Vladimir Kozlov denied the charges. But during the trial, he admitted to a friendship with a fugitive oligarch Mukhtar Ablyazov.

Mr Ablyazov, a former energy minister and chairman of BTA bank, fled the country in 2009. He was granted political asylum in the UK.

BTA filed a lawsuit against Mr Ablyazov in the high court, accusing him of defrauding the bank by moving billions of US dollars out of Kazakhstan in fraudulent transactions.

Image caption Vladimir Kozlov, leader of the Alga Party, was jailed for seven-and-a-half years

Mr Ablyazov claims the allegations are politically motivated. Last year, the Kazakh government accused him of "manufacturing" the unrest in Zhanaozen by financing media outlets and the Kozlov-led opposition.

Mr Usenov, the Foreign Ministry spokesman, says that since leaving the country, Mr Ablyazov has "waged war on Kazakhstan's government, positioning himself for the international audience as a democratic campaigner persecuted by authorities and stirring unrest in Kazakhstan through his Alga party and media platform".

Closing his media empire was "aimed at minimising the influence of a fugitive whose only goal is to destroy the stability and success of Kazakhstan for his own ends".

The closed media outlets have always denied any connection to Mr Ablyazov, who in February 2012 was sentenced to 22 months in jail in the UK for contempt of court. His current whereabouts are unknown.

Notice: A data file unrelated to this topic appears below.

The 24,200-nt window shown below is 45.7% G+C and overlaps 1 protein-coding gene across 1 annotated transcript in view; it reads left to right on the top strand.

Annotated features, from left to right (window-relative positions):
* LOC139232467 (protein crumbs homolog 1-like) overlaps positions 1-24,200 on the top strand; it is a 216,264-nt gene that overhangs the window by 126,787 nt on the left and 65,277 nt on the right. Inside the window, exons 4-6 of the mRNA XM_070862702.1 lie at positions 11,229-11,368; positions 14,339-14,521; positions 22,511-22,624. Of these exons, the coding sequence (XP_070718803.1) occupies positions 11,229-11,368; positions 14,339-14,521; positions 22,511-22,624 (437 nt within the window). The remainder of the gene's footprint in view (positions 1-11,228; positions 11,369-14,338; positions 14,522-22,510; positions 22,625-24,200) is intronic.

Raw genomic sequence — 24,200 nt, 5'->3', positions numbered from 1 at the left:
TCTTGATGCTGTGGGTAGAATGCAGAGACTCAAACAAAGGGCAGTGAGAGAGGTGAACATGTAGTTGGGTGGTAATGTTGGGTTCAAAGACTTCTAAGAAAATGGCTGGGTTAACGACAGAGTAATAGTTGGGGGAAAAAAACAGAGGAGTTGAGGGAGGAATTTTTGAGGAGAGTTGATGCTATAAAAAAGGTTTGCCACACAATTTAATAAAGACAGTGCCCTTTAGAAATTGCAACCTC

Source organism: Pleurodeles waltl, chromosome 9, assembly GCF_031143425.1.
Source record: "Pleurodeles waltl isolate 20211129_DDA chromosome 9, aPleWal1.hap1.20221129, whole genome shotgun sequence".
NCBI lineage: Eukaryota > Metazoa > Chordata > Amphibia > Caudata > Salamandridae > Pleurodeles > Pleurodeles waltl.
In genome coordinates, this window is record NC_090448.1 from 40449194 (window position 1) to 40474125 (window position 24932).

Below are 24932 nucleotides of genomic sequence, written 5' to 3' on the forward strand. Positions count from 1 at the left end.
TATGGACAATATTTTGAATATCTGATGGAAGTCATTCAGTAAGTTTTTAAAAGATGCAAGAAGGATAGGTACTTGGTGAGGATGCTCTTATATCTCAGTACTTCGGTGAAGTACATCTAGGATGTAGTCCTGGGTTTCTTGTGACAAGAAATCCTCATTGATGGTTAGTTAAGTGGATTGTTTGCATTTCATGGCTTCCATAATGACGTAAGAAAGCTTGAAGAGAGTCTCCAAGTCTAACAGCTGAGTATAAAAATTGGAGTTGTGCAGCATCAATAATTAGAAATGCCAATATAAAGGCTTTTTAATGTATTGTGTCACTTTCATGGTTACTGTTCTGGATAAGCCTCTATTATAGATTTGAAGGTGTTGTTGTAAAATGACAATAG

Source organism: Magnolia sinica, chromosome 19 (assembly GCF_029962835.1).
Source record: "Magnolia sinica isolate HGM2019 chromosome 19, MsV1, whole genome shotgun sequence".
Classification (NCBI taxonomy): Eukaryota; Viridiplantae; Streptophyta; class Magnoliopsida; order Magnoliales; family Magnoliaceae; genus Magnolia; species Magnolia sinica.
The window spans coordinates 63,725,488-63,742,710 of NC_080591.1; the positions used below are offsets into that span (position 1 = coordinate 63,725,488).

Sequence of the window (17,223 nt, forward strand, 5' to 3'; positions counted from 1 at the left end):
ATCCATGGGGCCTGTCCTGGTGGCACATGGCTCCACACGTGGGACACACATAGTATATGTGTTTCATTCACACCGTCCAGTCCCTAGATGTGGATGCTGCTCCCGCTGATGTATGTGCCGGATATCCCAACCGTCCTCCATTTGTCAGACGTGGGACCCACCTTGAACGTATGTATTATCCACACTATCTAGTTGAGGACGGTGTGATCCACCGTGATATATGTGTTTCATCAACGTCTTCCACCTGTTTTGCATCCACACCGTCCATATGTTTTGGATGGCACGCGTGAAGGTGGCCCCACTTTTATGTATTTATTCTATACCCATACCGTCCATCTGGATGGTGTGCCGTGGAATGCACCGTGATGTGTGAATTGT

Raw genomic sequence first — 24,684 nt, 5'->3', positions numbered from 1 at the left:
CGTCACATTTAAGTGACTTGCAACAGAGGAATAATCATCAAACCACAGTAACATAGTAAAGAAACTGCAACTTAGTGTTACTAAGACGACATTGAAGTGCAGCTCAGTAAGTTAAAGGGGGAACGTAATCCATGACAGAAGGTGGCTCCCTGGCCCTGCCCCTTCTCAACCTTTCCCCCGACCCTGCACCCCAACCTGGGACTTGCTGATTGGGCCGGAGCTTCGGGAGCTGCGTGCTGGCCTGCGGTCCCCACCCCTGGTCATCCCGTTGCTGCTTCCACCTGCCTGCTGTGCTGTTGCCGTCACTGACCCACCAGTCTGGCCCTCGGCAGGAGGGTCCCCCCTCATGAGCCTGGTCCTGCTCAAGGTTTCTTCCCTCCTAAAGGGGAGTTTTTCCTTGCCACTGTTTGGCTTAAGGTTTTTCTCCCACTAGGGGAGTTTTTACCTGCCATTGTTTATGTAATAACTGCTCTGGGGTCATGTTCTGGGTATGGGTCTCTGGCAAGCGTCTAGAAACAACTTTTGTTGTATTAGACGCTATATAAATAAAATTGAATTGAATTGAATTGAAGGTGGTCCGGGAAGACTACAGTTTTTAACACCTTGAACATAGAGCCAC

'No dialogue'

Reporters Without Borders, which ranked Kazakhstan 160th of 179 countries in its latest World Press Freedom Index, has described the decision to ban the media outlets as an "unprecedented blow to pluralism".

"President Nursultan Nazarbayev's government, forging ahead with its policies of repression, moved closer to the ultra-authoritarian model of its neighbours Uzbekistan and Turkmenistan," the report says.

Media rights activist Tamara Kaleyeva agrees.

"In Soviet times, any rare attempts to express discontent were rooted out, and here we see the same situation," she said.

"The authorities want to make sure that Zhanaozen events are not repeated, so better squash any criticism. Stability at any cost, stability as they understand it, is security for those in power."

Until Zhanaozen, Kazakhstan enjoyed a reputation for being one of the most stable countries in the region.

According to political commentator, Dosym Satpayev, the government is only just beginning to acknowledge tensions in other mono-industrial towns between workers and the authorities.

"There are Zhanaozens in every region of Kazakhstan," he said.

"Zhanaozen in this sense does not simply mean an industrial conflict. It means a lack of any form of dialogue between people and the government."

In the streets of Almaty, people have mixed feelings about the closure of opposition media outlets.

Most agree that it reduced the variety of information available, some thought it was the sign of the government tightening its grip over freedom of speech.

"I did not like the fact that Respublika newspaper always criticised the president, they only wrote about negative things," complained a pensioner, Sabirjan.

"But when we watch state TV, all we see is dance and music, so it's not good that those media outlets were shut."